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Article
January 1925

THE SIGNIFICANCE OF VITAL CAPACITY IN INTRATHORACIC THERAPY

Arch Surg. 1925;10(1):477-505. doi:10.1001/archsurg.1925.01120100489027
Abstract

A biologic aphorism, no life without breathing, indicates in a general way the importance of respiration. Activities sufficient merely to support life or to realize the utmost physical and mental powers, including defense and repair, are produced by metabolic processes which are dependent primarily on oxidation. This explains why man, although he may survive for weeks without food and for days without water, can exist for only a few minutes deprived of air. It also explains why any reduction in supplies of oxygen to the body, in deliveries of oxygen throughout the body and in utilization of oxygen by the body imposes a corresponding degree of disability.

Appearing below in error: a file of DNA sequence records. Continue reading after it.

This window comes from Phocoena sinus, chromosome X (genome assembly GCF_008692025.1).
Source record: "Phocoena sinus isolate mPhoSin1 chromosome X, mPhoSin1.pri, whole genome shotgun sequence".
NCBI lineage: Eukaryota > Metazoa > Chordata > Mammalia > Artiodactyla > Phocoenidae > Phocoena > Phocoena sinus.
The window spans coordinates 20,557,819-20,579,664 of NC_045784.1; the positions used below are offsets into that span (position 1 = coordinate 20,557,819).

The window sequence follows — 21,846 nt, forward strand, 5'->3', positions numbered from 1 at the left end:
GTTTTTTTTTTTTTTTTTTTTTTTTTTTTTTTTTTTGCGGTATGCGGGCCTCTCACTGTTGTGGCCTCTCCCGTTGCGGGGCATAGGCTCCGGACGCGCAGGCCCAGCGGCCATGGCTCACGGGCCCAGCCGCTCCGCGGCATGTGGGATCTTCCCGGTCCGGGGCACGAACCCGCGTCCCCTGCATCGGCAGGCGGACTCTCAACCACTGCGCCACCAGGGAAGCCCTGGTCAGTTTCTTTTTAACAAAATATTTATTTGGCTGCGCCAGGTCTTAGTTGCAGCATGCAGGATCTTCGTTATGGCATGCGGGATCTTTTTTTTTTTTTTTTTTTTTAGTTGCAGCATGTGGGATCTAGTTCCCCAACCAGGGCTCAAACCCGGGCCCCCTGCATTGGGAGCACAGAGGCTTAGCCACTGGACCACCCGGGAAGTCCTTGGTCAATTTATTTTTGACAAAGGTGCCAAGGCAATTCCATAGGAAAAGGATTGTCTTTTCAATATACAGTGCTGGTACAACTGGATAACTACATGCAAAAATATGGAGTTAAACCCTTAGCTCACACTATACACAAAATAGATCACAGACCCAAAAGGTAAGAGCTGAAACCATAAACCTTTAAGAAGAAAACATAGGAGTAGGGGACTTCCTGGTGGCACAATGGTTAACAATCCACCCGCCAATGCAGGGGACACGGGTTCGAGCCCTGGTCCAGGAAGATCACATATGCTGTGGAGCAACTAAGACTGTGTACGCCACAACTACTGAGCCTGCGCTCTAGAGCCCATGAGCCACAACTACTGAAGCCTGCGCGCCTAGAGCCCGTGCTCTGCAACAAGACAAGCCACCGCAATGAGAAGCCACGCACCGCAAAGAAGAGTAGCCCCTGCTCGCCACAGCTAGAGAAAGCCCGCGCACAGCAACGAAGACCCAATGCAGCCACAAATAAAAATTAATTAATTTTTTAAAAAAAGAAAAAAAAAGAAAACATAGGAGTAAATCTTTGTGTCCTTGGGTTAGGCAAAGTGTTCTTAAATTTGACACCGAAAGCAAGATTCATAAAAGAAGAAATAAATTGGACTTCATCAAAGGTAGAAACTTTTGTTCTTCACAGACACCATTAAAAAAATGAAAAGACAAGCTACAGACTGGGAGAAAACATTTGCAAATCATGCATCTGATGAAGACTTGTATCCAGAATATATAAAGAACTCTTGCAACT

The many diseases affecting the thorax and its contents, the enormous totals of transient and permanent disabilities and the large number of deaths they cause constitute a serious problem. More effective therapy is needed to provide greater limitations of disability and to reduce

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